Union Billboards Censored

 Track Grab Ignores Lessons of Glenbrook

 Casual Approach to Air Safety

 Bosses Say No Living Wage For NSW Childcarers

 Pastry Workers Tell Boss To Get Puffed

 Injury Toll Mushrooms

 Victorian Zookeepers Down Buckets

 Pride and Safety for Workers Out!

 Activists Notebook

L E T T E R S
 The CFMEU Race Debate #1
 The CFMEU Race Debate #2
 Keeping it Clean
 Sue the Leaders?
WHAT YOU CAN DO
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Review

The Sum Of All Fears


Tara de Boehmler checks in to see that America’s cultural cringe is alive, well and sponsored by Marlboro cigarettes

When President Bush's chief political advisor last September called for Hollywood to contribute to the "war on terrorism" he probably did not mean it to achieve this end by terrorising moviegoers. But that is exactly what Phil Alden Robinson's The Sum Of All Fears achieves.

It all starts in 1973 when Egypt and Syria launch an attack on Israel. The US steps in but accidentally loses a nuclear missile in a sand dune when one of its air jets goes down. There it stays until 29 years later a poverty struck family uncover it, dust it off, and sell it for US$400 to a wicked terrorist with shifty eyes and an appetite for evil.

His plans to drop it on the US Super Bowl gives the producers mega opportunities to include scenes of American flag wavers, baseball stars, cheerleaders, product placement courtesy of the tobacco and sportswear industries, and even a heartfelt rendition of Star Spangled Banner. When it comes to self-promotion the US remains unbeatable.

But will they be able to beat this guy? Craftily disguising his attack as a Russian government initiative, he pits the two presidents against each other in a battle of wits across the miles in which neither knows who is telling the truth.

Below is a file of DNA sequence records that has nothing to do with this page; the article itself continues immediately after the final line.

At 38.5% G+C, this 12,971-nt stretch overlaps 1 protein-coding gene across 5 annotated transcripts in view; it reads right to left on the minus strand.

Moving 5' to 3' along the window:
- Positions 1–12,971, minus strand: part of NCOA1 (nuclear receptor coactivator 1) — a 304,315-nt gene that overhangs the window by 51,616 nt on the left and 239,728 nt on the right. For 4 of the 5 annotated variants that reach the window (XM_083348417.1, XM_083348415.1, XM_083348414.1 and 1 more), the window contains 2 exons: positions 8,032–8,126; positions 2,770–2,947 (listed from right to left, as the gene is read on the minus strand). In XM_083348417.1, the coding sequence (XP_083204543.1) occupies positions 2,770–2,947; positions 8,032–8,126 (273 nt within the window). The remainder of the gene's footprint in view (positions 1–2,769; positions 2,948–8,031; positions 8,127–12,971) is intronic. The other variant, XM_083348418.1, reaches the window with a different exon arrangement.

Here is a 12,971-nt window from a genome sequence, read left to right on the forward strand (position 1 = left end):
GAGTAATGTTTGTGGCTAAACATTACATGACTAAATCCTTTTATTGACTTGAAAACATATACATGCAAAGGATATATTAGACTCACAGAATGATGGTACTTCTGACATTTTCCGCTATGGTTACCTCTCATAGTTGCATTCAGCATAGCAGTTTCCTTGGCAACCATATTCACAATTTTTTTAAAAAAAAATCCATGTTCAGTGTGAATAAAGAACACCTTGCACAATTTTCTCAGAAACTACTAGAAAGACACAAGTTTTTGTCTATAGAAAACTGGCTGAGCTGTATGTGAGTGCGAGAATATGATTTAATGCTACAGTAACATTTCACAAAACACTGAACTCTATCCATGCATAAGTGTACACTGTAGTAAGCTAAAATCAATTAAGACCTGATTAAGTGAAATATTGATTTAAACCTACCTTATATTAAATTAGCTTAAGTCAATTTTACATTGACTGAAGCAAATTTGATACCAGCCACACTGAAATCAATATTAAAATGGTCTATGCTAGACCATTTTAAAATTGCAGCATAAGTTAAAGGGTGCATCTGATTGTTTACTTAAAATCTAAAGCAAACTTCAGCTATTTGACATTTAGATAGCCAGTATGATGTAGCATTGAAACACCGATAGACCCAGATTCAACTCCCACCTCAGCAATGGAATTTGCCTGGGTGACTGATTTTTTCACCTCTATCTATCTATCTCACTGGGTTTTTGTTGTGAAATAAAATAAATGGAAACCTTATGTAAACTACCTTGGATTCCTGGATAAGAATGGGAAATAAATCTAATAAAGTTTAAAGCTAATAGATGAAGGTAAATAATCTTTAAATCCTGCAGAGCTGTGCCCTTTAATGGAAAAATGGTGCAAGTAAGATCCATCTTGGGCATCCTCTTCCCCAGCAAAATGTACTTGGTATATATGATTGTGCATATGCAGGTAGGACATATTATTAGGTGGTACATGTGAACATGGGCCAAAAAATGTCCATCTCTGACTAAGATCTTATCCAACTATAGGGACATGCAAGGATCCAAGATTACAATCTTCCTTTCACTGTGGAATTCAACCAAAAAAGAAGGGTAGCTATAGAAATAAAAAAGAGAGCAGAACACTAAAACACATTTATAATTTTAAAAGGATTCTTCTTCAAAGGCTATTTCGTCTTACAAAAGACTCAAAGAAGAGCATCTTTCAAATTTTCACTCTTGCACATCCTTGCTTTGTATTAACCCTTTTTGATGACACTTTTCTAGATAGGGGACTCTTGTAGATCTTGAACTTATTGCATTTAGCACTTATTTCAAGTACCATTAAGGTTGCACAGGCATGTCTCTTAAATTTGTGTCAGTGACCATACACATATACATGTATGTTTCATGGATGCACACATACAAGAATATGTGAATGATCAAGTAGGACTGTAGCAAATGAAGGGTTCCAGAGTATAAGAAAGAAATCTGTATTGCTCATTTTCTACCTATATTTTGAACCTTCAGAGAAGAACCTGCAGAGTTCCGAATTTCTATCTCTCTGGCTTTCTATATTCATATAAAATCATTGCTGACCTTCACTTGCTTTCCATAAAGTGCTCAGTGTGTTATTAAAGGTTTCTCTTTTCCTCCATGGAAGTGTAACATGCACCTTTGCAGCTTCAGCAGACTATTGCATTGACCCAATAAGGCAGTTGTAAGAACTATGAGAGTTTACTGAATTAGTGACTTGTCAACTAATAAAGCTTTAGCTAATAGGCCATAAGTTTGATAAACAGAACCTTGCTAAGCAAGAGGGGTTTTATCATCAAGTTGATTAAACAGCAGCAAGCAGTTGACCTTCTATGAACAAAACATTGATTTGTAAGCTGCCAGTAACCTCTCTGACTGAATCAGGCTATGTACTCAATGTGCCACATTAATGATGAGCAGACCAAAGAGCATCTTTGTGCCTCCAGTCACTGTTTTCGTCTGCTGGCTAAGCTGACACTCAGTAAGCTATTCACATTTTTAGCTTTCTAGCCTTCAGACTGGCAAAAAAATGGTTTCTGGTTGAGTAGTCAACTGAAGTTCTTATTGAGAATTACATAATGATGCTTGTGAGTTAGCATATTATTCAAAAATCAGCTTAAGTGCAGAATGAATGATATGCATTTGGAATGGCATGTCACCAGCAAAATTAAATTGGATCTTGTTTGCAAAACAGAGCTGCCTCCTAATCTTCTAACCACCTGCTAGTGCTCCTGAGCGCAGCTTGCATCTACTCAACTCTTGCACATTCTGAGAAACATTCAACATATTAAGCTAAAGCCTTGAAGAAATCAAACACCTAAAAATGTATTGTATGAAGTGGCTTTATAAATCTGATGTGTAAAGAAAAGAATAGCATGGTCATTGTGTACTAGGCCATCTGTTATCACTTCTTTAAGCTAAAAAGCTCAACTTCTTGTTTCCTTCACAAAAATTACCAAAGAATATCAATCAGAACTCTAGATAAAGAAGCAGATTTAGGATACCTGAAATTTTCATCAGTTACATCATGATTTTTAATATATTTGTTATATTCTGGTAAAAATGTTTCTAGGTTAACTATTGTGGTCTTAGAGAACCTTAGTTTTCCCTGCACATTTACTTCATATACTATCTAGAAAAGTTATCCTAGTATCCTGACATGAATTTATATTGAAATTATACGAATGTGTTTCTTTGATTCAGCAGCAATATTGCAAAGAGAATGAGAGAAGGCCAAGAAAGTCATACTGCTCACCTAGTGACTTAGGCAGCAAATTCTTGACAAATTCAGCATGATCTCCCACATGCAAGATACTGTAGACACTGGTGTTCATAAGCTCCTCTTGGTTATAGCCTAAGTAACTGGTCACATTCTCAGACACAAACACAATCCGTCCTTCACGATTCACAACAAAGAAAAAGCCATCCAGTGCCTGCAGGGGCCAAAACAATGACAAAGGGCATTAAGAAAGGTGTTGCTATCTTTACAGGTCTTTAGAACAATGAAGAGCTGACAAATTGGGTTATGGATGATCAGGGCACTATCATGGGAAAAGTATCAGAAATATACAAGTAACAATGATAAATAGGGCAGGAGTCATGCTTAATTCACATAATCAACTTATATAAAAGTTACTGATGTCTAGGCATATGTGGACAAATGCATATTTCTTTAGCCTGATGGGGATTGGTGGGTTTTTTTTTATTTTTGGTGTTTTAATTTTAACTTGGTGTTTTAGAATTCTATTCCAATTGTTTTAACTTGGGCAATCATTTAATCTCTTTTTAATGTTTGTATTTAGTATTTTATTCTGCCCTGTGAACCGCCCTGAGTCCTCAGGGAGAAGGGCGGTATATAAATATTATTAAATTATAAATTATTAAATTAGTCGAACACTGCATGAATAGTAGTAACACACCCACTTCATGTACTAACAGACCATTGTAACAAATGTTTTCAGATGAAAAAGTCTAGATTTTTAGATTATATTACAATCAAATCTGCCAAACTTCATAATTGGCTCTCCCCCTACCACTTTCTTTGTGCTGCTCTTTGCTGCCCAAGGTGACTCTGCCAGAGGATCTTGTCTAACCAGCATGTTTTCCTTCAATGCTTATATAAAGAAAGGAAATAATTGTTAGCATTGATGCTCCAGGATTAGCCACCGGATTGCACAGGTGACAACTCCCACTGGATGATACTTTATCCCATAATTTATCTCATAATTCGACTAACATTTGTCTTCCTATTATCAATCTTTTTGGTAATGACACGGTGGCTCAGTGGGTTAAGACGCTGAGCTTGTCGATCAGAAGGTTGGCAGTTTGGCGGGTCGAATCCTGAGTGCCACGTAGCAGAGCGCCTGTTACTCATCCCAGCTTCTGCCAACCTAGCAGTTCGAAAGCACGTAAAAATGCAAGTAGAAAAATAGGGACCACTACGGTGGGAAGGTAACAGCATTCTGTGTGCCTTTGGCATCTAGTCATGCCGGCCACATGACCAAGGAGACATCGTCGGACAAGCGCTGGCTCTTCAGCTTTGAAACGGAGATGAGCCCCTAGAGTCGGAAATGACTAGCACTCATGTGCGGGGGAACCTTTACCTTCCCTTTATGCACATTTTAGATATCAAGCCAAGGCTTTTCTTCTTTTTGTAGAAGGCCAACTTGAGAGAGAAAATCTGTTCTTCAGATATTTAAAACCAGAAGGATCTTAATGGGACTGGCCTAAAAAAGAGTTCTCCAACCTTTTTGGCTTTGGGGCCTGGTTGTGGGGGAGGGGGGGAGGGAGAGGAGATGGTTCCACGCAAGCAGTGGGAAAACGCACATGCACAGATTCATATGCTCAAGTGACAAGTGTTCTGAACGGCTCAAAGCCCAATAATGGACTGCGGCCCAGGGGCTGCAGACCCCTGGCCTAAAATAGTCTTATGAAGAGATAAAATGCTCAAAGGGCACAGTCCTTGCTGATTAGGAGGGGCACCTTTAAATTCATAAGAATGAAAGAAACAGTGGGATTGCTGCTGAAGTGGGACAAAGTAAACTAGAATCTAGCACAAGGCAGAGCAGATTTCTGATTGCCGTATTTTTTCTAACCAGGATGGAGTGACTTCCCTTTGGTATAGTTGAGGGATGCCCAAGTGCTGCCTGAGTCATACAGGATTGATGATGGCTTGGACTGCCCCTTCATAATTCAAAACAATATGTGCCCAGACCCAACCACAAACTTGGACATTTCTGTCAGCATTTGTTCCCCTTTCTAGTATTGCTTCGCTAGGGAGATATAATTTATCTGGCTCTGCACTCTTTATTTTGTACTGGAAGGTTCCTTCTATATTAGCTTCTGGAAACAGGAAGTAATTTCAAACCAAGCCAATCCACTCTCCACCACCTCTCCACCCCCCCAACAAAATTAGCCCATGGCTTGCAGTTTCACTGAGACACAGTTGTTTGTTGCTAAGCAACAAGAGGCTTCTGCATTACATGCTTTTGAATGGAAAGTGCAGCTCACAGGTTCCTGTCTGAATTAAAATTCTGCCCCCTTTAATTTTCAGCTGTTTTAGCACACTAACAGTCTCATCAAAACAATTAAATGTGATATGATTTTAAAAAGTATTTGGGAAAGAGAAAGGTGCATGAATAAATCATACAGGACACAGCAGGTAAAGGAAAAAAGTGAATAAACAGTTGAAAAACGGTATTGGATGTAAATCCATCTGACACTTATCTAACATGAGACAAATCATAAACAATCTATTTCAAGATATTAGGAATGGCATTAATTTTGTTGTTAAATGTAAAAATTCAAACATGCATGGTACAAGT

"We must demonstrate the strength of our weapons," an advisor whispers in the Russian president's ears.

"Mr President, we are now in a state of de facto war with the Russians," an advisor informs the US president.

"I spent my entire life wanting to be president and now this is my presidency," the US president sulks back.

Thankfully however, a humble historian (played by Ben Affleck) has a reliable hunch that all is not as it seems, gains access to the CIA headquarters and gets on the blower to Russia.

What happens next? Does the world, as we know it, cease to exist? Does Ben save both the day and the planet? Has Hollywood finally lost the plot beyond all retrievability? And save a thought for all the embarrassed Americans out there who must surely have overtaken Australians long ago in any cultural cringe stakes.

Without wanting to give the game away, it is quite a revelation see that coming within 30 seconds of the end of the world as we know it could be so dull.

But as for representing the sum of all fears, though the title would suggest this movie is a little scary, the most frightening thing was that I was that I had actually paid to see it.

Rating: one out of five (Recommended viewing only as a sedative)